Similar results were found in a study that supplemented male diabetic rats with ginger; they experienced increased testosterone and reduced MDA levels, a marker of oxidative stress.

4. Brazil Nuts 

Brazil nuts are known for their high levels of selenium; just one nut provides adults with the RDA of 55 micrograms per day of the essential mineral. Selenium acts as an antioxidant in the body and may help with fertility and reproductive health. 

In a February 2009 study published in the Journal of Urology, infertile men received selenium supplementation at 200 micrograms per day for 26 weeks or a placebo. The researchers found that taking selenium increased serum testosterone, sperm count, and sperm quality.  

Brazil nuts are also high in magnesium, a mineral that supports over 300 biological processes, including testosterone production. The effects of magnesium are especially beneficial if a male is low or deficient in the mineral.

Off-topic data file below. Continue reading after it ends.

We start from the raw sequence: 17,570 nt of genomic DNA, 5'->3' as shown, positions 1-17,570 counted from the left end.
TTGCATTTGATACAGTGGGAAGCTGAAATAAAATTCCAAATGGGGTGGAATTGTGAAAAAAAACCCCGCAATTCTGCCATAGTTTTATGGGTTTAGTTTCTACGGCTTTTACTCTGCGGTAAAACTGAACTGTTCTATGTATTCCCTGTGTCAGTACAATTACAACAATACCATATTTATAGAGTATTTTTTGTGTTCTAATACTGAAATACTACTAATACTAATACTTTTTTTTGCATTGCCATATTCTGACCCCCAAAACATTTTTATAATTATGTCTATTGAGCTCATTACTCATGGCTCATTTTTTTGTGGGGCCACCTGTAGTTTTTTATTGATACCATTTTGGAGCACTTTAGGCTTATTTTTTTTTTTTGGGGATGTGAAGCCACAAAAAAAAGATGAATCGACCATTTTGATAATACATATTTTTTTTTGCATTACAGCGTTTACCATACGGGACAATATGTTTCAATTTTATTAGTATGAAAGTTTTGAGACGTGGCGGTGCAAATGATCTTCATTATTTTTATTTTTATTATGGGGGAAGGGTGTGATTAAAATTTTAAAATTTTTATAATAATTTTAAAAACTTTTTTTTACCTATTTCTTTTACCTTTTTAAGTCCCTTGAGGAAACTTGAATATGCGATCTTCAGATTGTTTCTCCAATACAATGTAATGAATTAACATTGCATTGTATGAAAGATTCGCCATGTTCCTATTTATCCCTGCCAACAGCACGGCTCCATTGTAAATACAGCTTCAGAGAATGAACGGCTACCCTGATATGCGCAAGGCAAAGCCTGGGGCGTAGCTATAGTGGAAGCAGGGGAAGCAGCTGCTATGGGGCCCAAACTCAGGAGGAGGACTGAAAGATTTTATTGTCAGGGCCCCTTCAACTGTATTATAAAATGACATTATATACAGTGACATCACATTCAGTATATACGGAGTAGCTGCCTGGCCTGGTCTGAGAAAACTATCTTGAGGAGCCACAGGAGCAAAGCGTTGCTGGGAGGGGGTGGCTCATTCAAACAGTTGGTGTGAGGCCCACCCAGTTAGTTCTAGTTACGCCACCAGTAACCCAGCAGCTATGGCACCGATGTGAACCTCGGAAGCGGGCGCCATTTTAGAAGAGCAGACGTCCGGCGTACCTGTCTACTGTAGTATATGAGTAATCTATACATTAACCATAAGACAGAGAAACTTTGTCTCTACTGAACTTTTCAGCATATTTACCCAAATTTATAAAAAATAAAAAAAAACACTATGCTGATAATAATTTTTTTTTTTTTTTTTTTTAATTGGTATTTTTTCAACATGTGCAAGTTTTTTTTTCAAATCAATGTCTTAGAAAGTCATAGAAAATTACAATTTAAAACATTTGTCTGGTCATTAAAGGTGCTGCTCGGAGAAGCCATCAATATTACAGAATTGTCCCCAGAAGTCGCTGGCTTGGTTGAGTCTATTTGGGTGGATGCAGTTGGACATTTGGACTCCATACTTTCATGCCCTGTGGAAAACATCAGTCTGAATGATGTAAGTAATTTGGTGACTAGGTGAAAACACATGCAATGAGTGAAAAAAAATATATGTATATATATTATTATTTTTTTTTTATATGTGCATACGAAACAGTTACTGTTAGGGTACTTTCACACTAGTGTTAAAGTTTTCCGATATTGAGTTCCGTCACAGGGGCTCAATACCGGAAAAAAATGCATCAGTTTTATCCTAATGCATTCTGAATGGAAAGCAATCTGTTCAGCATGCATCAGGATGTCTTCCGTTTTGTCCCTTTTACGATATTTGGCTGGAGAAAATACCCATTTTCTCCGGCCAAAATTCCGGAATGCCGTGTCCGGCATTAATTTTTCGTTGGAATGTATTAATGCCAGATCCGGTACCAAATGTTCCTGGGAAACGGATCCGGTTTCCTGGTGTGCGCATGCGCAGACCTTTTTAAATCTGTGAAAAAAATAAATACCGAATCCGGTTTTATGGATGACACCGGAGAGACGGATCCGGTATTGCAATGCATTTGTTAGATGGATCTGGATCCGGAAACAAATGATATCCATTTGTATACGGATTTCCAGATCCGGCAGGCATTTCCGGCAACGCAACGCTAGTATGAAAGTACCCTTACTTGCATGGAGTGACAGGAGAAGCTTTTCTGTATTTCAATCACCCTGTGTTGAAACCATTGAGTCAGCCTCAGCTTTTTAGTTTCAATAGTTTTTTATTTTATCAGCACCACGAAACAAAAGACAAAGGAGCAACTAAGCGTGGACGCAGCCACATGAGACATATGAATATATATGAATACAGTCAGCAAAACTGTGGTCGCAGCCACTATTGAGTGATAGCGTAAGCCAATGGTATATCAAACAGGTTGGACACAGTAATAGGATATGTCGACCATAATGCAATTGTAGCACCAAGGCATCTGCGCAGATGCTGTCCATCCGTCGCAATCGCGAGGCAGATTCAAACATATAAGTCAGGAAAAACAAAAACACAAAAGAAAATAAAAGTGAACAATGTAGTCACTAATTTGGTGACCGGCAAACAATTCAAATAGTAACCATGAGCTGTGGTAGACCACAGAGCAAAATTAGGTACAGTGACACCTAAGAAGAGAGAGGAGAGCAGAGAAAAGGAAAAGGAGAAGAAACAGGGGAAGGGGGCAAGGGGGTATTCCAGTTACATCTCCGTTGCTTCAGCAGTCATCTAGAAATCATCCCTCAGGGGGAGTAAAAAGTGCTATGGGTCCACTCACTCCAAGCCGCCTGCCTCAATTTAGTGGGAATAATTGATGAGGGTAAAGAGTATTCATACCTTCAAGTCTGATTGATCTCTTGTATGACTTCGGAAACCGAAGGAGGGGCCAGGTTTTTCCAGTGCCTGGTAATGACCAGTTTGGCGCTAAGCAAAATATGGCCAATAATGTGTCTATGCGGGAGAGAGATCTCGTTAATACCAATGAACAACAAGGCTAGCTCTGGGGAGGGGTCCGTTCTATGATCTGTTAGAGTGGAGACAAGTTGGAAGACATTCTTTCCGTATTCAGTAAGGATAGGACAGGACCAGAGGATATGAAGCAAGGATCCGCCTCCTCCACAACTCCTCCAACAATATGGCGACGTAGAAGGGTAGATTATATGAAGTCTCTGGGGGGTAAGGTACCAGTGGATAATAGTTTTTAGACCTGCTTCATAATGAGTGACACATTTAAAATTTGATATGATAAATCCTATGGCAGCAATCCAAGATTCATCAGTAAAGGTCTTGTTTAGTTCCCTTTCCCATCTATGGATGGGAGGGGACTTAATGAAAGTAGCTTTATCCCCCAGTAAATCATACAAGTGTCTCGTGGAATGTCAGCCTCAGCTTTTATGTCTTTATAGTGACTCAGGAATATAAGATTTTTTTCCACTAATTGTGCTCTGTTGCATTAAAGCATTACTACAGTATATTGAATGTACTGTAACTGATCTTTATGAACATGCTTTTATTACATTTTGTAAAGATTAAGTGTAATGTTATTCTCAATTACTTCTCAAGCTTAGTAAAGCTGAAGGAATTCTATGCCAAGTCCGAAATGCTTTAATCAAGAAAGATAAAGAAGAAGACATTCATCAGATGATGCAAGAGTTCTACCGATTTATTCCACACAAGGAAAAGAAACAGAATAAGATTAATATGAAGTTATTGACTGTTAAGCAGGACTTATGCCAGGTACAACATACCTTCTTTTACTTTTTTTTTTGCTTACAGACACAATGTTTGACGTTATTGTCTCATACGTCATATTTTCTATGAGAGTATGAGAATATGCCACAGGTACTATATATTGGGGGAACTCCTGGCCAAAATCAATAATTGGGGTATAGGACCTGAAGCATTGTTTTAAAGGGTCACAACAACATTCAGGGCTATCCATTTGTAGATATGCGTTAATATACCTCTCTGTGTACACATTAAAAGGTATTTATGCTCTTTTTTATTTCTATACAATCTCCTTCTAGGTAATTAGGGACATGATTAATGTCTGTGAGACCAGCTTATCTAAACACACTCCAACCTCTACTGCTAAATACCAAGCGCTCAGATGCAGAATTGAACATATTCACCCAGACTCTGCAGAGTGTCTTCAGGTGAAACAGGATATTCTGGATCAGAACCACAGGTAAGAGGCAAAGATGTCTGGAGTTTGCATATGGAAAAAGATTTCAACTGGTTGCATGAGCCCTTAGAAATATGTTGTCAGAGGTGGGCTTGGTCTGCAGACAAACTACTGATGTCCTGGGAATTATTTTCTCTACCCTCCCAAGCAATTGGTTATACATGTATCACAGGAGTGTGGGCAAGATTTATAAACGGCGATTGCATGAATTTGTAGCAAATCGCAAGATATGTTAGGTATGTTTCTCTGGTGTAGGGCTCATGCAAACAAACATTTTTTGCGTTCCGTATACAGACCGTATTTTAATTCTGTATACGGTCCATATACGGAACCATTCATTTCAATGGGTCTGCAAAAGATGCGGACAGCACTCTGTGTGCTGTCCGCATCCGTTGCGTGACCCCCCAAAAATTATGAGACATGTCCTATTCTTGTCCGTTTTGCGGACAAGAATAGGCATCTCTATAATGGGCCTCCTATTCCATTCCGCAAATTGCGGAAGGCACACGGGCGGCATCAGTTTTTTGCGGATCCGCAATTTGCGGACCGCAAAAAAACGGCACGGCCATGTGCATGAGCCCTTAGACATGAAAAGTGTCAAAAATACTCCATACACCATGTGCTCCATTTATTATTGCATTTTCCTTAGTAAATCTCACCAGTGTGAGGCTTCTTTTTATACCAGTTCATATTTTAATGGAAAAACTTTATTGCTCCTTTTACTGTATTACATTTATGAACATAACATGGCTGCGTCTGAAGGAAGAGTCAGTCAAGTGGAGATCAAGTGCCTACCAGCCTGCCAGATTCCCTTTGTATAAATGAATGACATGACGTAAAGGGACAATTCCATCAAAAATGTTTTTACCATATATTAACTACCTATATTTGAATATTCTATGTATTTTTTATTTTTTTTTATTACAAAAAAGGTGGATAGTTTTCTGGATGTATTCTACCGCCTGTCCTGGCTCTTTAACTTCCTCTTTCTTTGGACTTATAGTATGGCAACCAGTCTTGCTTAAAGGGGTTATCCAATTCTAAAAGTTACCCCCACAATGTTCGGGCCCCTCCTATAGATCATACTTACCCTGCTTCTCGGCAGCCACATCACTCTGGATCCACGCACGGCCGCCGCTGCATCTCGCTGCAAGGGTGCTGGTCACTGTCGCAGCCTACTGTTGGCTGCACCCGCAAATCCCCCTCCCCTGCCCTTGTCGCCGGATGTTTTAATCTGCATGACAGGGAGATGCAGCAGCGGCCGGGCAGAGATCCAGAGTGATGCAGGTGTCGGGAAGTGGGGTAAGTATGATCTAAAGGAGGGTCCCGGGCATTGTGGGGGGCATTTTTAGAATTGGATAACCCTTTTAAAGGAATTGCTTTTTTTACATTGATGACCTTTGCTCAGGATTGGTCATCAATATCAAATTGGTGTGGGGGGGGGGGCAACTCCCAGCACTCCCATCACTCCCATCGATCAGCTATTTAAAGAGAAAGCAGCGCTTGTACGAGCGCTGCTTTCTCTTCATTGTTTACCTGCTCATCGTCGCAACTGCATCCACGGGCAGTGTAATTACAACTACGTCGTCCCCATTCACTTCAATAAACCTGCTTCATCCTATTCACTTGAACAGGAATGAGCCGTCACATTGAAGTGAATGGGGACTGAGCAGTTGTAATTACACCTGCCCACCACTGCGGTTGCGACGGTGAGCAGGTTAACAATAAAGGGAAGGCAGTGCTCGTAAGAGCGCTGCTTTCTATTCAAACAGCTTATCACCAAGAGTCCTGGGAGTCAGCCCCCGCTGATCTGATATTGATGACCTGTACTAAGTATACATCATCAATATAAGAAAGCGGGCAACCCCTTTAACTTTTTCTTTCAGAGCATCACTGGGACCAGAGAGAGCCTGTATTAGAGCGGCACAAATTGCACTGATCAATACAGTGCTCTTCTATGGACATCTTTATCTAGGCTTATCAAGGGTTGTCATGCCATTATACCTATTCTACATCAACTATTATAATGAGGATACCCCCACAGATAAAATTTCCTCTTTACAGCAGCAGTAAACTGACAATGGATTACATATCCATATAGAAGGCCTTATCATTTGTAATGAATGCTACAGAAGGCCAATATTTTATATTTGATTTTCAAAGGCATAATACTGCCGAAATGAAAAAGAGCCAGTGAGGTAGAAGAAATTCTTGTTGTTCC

A study of athletes found that their total and free testosterone levels increased when supplemented with magnesium, compared to athletes doing the same exercise with no magnesium supplementation.

5. Fatty fish

Oily and fatty fish, like salmon, tuna, sardines, mackerel, and herring, can raise testosterone due to their high amounts of omega-3 fatty acids. 

These fish are thought to benefit male hormones because of the ability of omega-3 fats to reduce levels of sex hormone-binding globulin (SHBG).  High levels of SHBG lead to reduced levels of free testosterone because SHBG binds to it and carries it in the blood, making it less available. 

A cross-sectional study published in March 2017 found that men who consumed more omega-3 fats had increased testicular volume. Fatty fish also contains vitamin D, which may contribute to its testosterone-boosting effects.